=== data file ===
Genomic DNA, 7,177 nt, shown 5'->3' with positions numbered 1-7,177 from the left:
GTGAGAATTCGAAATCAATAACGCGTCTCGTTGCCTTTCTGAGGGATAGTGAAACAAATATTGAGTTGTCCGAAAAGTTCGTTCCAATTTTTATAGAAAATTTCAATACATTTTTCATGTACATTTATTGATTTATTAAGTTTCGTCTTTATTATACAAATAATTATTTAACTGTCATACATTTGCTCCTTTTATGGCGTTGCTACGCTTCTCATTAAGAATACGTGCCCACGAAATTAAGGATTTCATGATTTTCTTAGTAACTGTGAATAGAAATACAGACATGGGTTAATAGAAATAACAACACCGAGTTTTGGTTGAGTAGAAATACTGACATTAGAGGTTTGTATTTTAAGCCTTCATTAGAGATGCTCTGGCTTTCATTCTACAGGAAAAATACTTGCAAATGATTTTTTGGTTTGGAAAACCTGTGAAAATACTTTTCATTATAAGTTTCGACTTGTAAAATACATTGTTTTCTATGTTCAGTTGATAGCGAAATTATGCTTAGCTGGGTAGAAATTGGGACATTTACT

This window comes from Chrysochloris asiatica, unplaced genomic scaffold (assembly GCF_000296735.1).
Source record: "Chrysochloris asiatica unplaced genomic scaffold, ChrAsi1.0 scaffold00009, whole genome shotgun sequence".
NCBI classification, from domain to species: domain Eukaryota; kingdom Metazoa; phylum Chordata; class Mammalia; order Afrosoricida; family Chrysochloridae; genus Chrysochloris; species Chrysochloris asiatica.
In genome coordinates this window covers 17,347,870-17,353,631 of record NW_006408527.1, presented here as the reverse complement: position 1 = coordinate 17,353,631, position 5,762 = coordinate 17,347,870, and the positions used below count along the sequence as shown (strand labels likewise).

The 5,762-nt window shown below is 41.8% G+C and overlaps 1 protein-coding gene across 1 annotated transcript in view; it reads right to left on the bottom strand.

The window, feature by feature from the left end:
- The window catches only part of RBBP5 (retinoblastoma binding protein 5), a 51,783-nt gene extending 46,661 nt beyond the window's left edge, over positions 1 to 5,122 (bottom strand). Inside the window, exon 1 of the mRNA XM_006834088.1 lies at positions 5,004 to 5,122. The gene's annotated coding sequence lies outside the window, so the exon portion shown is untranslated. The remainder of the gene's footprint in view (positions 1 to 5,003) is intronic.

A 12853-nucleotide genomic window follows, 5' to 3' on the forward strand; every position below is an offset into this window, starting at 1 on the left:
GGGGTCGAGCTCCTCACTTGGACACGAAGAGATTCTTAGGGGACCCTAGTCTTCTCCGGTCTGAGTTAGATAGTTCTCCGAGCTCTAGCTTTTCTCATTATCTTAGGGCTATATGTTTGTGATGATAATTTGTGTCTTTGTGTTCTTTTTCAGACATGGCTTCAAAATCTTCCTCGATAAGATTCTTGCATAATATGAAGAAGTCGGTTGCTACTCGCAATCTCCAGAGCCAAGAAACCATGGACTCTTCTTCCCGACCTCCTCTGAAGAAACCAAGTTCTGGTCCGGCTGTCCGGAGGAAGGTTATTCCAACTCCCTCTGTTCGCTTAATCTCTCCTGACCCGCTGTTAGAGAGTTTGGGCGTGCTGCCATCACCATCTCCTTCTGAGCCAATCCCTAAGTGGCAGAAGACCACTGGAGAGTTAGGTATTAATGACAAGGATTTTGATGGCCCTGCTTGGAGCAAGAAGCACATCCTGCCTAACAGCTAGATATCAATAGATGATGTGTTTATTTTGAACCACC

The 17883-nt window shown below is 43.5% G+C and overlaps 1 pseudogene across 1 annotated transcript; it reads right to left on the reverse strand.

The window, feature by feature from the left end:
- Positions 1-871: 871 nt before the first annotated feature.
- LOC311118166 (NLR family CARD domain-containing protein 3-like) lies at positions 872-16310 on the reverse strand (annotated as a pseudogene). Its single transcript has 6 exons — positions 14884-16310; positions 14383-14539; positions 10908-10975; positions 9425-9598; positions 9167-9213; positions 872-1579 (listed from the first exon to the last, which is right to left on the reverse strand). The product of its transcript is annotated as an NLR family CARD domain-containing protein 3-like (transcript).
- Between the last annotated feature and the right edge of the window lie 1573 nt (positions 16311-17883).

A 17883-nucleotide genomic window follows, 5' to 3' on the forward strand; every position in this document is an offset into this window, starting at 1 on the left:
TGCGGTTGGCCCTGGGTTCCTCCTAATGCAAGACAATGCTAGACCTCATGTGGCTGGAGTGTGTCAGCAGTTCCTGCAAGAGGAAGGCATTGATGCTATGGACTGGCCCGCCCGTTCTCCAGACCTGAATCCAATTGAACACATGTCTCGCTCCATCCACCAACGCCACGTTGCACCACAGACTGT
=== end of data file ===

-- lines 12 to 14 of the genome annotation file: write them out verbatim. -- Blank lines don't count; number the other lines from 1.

The 17883-nt window shown below is 43.5% G+C and overlaps 1 pseudogene across 1 annotated transcript; it reads right to left on the reverse strand.

The window, feature by feature from the left end:
- Positions 1-871: 871 nt before the first annotated feature.